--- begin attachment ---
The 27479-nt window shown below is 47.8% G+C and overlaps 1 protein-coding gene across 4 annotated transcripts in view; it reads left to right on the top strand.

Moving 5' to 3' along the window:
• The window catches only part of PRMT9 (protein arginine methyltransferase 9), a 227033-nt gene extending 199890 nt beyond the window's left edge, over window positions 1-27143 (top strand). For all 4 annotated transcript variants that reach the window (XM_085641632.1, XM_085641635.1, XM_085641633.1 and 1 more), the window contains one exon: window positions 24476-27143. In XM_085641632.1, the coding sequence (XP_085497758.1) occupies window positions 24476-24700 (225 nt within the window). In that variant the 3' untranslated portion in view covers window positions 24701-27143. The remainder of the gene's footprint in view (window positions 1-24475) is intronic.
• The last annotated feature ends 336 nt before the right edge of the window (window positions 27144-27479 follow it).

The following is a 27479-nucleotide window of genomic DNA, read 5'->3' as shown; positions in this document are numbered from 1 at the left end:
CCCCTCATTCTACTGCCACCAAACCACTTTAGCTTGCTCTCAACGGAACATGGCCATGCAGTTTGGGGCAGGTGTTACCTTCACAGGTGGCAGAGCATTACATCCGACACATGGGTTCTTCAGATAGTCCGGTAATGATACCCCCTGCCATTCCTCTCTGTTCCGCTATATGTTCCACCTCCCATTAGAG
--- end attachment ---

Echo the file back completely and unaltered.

The 27479-nt window shown below is 47.8% G+C and overlaps 1 protein-coding gene across 4 annotated transcripts in view; it reads left to right on the top strand.

Moving 5' to 3' along the window:
• The window catches only part of PRMT9 (protein arginine methyltransferase 9), a 227033-nt gene extending 199890 nt beyond the window's left edge, over window positions 1-27143 (top strand). For all 4 annotated transcript variants that reach the window (XM_085641632.1, XM_085641635.1, XM_085641633.1 and 1 more), the window contains one exon: window positions 24476-27143. In XM_085641632.1, the coding sequence (XP_085497758.1) occupies window positions 24476-24700 (225 nt within the window). In that variant the 3' untranslated portion in view covers window positions 24701-27143. The remainder of the gene's footprint in view (window positions 1-24475) is intronic.
• The last annotated feature ends 336 nt before the right edge of the window (window positions 27144-27479 follow it).

The following is a 27479-nucleotide window of genomic DNA, read 5'->3' as shown; positions in this document are numbered from 1 at the left end:
CCCCTCATTCTACTGCCACCAAACCACTTTAGCTTGCTCTCAACGGAACATGGCCATGCAGTTTGGGGCAGGTGTTACCTTCACAGGTGGCAGAGCATTACATCCGACACATGGGTTCTTCAGATAGTCCGGTAATGATACCCCCTGCCATTCCTCTCTGTTCCGCTATATGTTCCACCTCCCATTAGAG